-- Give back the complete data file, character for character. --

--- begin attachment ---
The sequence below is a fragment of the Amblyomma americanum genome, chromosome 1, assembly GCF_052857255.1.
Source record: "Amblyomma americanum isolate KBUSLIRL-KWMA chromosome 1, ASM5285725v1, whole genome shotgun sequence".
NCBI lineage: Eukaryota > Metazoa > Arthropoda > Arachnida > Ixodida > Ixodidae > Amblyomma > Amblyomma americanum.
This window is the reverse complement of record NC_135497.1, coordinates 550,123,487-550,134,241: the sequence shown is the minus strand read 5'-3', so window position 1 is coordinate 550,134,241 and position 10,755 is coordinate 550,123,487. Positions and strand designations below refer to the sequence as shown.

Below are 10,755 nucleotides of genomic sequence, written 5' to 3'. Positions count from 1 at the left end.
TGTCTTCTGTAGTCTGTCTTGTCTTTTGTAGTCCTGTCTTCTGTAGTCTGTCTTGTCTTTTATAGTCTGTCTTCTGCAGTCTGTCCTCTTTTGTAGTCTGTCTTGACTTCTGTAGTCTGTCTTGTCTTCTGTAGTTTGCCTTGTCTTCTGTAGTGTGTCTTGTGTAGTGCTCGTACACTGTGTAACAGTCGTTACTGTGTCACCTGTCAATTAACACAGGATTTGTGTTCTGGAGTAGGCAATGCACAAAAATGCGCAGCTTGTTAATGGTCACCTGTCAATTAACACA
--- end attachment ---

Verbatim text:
The sequence below is a fragment of the Amblyomma americanum genome, chromosome 1, assembly GCF_052857255.1.
Source record: "Amblyomma americanum isolate KBUSLIRL-KWMA chromosome 1, ASM5285725v1, whole genome shotgun sequence".
NCBI lineage: Eukaryota > Metazoa > Arthropoda > Arachnida > Ixodida > Ixodidae > Amblyomma > Amblyomma americanum.
This window is the reverse complement of record NC_135497.1, coordinates 550,123,487-550,134,241: the sequence shown is the minus strand read 5'-3', so window position 1 is coordinate 550,134,241 and position 10,755 is coordinate 550,123,487. Positions and strand designations below refer to the sequence as shown.

Below are 10,755 nucleotides of genomic sequence, written 5' to 3'. Positions count from 1 at the left end.
TGTCTTCTGTAGTCTGTCTTGTCTTTTGTAGTCCTGTCTTCTGTAGTCTGTCTTGTCTTTTATAGTCTGTCTTCTGCAGTCTGTCCTCTTTTGTAGTCTGTCTTGACTTCTGTAGTCTGTCTTGTCTTCTGTAGTTTGCCTTGTCTTCTGTAGTGTGTCTTGTGTAGTGCTCGTACACTGTGTAACAGTCGTTACTGTGTCACCTGTCAATTAACACAGGATTTGTGTTCTGGAGTAGGCAATGCACAAAAATGCGCAGCTTGTTAATGGTCACCTGTCAATTAACACA